These songs – the ones that went AWOL – are worthy successors to those on Suicide’s first two universally hailed masterpieces and deserve greater recognition. There is a temptation to write the band off as a creative force after 1980, but they have continued to make new music since ‘A Way Of Life’, and even if subsequently they have not recaptured that original vitality, their legacy is secure with an impressive list of disciples including The Jesus & Mary Chain, Spacemen 3 and Primal Scream, not to mention many notable creators of electronic music from 1978 onwards. While our sense of time and place can indeed conspire to deceive us, listening to the music of Suicide means we can stand outside of that; it is original, unique, groundbreaking, and ultimately, ageless. (JJ)

51. SPACEMEN 3 – RECURRING (1991)

Indie / Alternative, Shoegaze

Spacemen_3Divided Souls: Spacemen 3 and The Redemptive Power Of Music

Robert Christgau’s review consisted of three words: “Stooges for airports.” But then again, he awarded one of his coveted A+ ratings to Brian Eno’s Another Green World, which might lead one to presume that Christgau is, in fact, rather fond of music for airports. Of course, I’ve missed the point if all his analogy does, is lead me to contemplate the wonderfully absurd possibility of Raw Power echoing around air terminal departure lounges. But then I’d say Christgau was well off the mark with his dismissive assessment of Spacemen 3’s damaged swan-song Recurring,which I would contend is one of the greatest (and unjustly overlooked) albums of the 1990s.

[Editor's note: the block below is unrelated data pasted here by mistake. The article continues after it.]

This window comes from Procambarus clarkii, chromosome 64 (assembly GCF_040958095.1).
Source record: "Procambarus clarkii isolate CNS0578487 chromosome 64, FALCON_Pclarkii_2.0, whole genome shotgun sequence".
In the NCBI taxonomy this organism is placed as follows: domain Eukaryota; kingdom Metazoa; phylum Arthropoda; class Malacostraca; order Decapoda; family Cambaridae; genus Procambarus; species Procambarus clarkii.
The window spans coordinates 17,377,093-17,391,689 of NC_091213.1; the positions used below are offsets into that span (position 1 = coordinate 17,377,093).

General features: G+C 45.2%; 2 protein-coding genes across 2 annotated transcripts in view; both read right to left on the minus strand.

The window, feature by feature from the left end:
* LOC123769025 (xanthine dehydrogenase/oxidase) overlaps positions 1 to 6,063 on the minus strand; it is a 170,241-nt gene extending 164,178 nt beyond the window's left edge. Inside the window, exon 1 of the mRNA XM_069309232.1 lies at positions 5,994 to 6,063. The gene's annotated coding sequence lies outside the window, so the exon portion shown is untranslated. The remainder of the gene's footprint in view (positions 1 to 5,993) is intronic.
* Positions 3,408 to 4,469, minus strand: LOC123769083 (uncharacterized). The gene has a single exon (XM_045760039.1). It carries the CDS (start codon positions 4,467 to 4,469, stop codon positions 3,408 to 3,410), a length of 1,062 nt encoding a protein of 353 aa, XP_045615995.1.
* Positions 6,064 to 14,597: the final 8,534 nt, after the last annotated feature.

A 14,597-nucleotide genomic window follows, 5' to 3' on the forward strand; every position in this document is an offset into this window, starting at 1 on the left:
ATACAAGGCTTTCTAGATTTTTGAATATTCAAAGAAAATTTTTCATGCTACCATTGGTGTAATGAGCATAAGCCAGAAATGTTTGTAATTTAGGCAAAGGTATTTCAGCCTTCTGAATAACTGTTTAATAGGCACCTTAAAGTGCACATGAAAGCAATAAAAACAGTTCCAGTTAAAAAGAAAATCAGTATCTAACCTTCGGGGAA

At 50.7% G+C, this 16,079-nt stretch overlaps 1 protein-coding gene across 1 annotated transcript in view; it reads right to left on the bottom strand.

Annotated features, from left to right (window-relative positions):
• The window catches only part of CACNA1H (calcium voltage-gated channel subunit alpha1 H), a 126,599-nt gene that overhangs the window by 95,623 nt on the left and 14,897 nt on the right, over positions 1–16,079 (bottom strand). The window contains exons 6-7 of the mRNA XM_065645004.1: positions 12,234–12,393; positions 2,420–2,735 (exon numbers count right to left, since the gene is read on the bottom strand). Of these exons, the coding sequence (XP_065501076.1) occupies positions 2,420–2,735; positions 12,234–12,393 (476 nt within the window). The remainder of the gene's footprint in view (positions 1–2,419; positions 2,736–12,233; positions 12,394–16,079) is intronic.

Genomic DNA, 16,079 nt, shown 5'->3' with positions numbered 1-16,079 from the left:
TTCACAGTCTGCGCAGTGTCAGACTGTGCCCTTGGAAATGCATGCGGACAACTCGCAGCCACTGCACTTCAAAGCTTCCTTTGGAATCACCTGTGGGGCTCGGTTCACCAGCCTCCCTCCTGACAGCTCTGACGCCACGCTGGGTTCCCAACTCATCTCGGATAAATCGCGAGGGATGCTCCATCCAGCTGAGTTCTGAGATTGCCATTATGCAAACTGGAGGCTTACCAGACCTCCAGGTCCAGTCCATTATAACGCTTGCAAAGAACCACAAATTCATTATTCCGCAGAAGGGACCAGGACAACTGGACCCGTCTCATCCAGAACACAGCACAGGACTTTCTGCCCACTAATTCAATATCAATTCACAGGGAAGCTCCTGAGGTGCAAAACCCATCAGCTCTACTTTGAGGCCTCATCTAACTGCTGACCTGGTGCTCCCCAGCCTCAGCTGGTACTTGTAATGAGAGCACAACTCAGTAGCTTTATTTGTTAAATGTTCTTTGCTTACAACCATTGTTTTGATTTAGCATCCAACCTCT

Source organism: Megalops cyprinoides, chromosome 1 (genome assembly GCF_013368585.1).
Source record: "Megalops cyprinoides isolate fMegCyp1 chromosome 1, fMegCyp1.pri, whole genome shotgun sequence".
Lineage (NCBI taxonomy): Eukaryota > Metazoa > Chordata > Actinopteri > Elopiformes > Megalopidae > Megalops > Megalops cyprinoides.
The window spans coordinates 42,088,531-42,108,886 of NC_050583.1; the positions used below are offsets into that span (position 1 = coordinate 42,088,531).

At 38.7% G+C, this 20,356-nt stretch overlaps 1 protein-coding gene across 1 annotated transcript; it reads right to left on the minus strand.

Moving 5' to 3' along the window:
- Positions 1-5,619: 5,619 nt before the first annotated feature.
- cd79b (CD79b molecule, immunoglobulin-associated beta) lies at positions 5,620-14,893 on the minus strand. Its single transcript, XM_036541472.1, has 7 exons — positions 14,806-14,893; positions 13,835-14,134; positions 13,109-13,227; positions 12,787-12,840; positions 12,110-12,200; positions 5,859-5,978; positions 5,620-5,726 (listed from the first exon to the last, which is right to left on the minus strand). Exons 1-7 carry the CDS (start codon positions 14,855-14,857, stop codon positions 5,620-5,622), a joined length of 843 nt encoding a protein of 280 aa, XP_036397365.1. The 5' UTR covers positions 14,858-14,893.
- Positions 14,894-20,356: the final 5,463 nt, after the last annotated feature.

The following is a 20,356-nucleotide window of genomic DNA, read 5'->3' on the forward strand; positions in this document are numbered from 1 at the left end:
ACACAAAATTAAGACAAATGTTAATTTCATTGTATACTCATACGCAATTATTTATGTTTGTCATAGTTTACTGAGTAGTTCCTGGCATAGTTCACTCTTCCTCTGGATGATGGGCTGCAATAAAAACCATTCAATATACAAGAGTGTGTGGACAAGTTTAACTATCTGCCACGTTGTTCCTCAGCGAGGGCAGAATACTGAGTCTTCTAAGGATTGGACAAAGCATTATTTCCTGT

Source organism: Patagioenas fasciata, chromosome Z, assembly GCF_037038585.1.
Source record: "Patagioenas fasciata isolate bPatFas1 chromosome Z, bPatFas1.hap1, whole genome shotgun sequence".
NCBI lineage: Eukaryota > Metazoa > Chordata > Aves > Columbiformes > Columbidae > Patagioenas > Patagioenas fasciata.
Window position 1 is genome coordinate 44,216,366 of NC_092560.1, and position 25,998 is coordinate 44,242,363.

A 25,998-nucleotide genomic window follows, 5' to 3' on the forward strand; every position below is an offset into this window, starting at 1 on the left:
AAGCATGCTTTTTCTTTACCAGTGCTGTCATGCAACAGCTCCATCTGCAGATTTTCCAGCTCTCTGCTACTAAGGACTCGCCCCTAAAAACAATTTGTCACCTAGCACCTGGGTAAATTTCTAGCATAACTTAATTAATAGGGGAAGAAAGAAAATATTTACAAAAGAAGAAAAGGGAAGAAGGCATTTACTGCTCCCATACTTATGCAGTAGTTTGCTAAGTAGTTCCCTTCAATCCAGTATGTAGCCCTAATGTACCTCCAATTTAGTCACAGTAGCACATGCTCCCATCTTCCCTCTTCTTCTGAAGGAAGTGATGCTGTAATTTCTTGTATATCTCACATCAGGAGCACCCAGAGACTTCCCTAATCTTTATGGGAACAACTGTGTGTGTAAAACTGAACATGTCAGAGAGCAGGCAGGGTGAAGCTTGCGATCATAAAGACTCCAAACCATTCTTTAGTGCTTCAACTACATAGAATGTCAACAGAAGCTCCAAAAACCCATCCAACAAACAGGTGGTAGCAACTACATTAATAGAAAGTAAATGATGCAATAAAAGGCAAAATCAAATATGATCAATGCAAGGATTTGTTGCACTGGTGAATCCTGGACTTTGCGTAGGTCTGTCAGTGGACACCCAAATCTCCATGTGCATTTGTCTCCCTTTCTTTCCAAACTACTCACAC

It took me a long time to feel convinced by Spacemen 3. Dragged along by a few friends, I witnessed a fairly unspectacular set at Fury Murrys in Glasgow in 1989. I was genuinely underwhelmed, but then my expectations had not been high – I didn’t care greatly for the po-faced posturing of their early albums, which often sounded more than a little contrived. I sensed a shallow affectation beneath that ’66 Velvets’ veneer: that, as if by simply wearing the clothes, they would become the man. All the same, this was clearly a band whose heart was in the right place. Their musical touchstones, The Stooges, The Velvet Underground, Suicide, latterly laced with a dose of gospel and krautrock, demonstrated a fairly discerning palate.